Editing Tip #77 – Structuring Your Book

Tudor Barker (Creative Commons)

Tudor Barker (Creative Commons)

You place the words “The End” on your manuscript and you’re ready to begin self-editing. Besides setting your work aside for a while to gain some distance from it (and hopefully a fresh perspective), it’s time to analyze the bones – its structure.

I know of a writer who wrote his book and then realized that a 3rd person narrative didn’t suit the content properly – so he changed it to 1st person. Upon rereading the 1st person version he came to realize that really, his story wasn’t a thriller – it should be a comedy (a rather dark, tongue-in-cheek type of comedy but humorous nonetheless).

He overhauled his manuscript 3 times in as many months!

Now, I’m not saying you’re going to have to alter the structure of your work to that degree (or even at all) but you need to be aware of the best possible way to tell your story – and know that it might not be the way you first wrote it.

Sometimes if you started by writing your novel from only one character’s perspective, later you’ll realize that adding another one or more perspectives will deepen the story…

That might mean going in and adding a few more “soft breaks” per chapter that coincide with the new voice


that might mean changing the perspective of an entire series of chapters to alternate character voices.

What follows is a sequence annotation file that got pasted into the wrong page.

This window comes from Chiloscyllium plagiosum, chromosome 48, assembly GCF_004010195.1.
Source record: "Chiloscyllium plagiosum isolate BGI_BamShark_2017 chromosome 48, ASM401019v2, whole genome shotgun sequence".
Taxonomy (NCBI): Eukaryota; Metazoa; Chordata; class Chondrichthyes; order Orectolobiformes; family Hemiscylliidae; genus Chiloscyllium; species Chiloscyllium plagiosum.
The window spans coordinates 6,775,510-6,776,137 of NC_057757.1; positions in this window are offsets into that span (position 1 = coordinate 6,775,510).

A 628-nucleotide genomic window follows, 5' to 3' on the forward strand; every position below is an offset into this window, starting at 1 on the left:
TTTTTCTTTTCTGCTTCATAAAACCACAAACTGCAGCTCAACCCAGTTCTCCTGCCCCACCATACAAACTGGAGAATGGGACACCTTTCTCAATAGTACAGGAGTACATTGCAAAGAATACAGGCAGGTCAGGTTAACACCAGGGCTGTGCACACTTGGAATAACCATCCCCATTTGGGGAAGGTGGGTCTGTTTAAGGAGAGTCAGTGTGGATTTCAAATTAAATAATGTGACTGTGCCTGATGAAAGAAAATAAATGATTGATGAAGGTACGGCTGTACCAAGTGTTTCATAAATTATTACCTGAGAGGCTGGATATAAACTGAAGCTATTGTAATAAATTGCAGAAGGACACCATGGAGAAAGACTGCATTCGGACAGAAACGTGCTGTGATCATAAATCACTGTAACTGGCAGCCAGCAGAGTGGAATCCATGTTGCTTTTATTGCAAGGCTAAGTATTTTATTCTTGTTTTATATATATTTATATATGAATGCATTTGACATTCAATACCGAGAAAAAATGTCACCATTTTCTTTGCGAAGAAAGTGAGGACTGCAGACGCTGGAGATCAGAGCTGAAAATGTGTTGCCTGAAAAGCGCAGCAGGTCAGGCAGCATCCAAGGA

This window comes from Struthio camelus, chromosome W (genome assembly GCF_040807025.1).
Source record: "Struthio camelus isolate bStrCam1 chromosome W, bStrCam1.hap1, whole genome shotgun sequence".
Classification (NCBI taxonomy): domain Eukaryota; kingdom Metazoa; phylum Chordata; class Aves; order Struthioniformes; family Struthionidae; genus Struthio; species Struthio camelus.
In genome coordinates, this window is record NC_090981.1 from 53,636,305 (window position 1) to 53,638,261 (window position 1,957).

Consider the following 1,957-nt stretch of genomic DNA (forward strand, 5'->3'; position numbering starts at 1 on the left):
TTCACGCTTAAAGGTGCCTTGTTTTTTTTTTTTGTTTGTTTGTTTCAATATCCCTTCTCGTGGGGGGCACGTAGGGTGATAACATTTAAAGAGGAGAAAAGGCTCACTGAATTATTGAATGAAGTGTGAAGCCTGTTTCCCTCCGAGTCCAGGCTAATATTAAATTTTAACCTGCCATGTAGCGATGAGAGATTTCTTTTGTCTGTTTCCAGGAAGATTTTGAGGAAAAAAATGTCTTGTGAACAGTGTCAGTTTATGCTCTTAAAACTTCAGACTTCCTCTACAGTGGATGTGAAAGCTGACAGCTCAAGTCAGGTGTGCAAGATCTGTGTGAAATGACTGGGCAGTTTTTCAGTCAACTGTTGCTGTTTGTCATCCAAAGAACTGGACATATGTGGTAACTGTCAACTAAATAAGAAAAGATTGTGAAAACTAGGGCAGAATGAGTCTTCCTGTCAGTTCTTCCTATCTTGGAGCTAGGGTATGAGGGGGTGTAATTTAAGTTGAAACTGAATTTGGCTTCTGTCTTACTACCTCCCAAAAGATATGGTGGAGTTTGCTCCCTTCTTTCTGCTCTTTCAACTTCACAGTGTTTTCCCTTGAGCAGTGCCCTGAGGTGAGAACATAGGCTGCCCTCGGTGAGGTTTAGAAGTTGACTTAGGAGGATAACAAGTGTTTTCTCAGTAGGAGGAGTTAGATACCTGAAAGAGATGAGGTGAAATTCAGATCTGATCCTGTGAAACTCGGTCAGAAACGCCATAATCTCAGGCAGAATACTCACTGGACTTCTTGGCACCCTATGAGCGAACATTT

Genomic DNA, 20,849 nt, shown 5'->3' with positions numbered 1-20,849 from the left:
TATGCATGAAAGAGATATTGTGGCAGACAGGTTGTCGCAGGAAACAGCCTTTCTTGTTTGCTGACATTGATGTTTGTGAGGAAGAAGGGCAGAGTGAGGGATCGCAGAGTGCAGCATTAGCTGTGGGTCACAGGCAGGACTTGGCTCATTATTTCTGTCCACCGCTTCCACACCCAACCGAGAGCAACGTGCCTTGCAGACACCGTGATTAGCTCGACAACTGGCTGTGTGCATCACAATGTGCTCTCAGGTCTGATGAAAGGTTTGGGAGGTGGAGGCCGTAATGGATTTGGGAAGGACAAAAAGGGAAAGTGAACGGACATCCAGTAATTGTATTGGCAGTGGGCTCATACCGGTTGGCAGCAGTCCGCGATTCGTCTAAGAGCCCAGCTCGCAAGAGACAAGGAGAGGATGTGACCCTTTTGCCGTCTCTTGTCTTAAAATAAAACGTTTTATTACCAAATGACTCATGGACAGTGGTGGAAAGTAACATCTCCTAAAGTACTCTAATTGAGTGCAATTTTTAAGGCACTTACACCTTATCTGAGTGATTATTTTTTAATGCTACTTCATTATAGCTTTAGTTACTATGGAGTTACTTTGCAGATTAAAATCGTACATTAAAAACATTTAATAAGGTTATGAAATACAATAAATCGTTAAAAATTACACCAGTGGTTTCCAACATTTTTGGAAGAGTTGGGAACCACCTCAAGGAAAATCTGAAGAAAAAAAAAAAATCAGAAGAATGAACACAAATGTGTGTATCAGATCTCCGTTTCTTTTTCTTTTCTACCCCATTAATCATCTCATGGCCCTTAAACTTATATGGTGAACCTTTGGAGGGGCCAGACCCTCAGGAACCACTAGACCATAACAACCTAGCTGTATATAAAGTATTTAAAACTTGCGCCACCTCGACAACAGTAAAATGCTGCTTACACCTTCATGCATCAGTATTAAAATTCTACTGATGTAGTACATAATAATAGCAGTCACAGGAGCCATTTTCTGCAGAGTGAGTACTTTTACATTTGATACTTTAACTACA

What about after having written the entire book in the past tense you realize that in order to gain the closeness and immediacy you need with both the main character and her story that you now have to change everything to the present tense… it happens.


You’ve finished your memoir and suddenly you realize that throughout the whole book you’re “telling” your story and while this worked great for your blog which has brought you a ton of followers and potential readers you know it’s missing something… you need to convert at least one major story per chapter into a piece of creative-nonfiction since your life isn’t just about your blog it’s also about your novel writing.

The point is you need to critically look at the book you’ve written and honestly decide if the way you currently have it structured is the absolute best way to tell your story.

Don’t “settle” for what’s there simply because you think it’s too much work – this is your masterpiece… show us why.

Happy Editing 😀

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Categories: Editing

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2 replies

  1. Very useful post (as always!). I finished the first draft of my memoir back in August and have been sitting on it ever since. I feel I need to go back to it with a fresh perspective and re-structuring in one of the ways you’ve mentioned above is certainly on the cards, even though I don’t yet know what the way forward is. I’ve been thinking about it for the last few days, so this post is timely and relevant. Thank you!


  2. You’re most welcome! One of the best pieces of advice I think I could give you right now would be to look at other published memoirs to see which structuring styles most appeal to you – and it’ll make for some great reading in the mean time 😀


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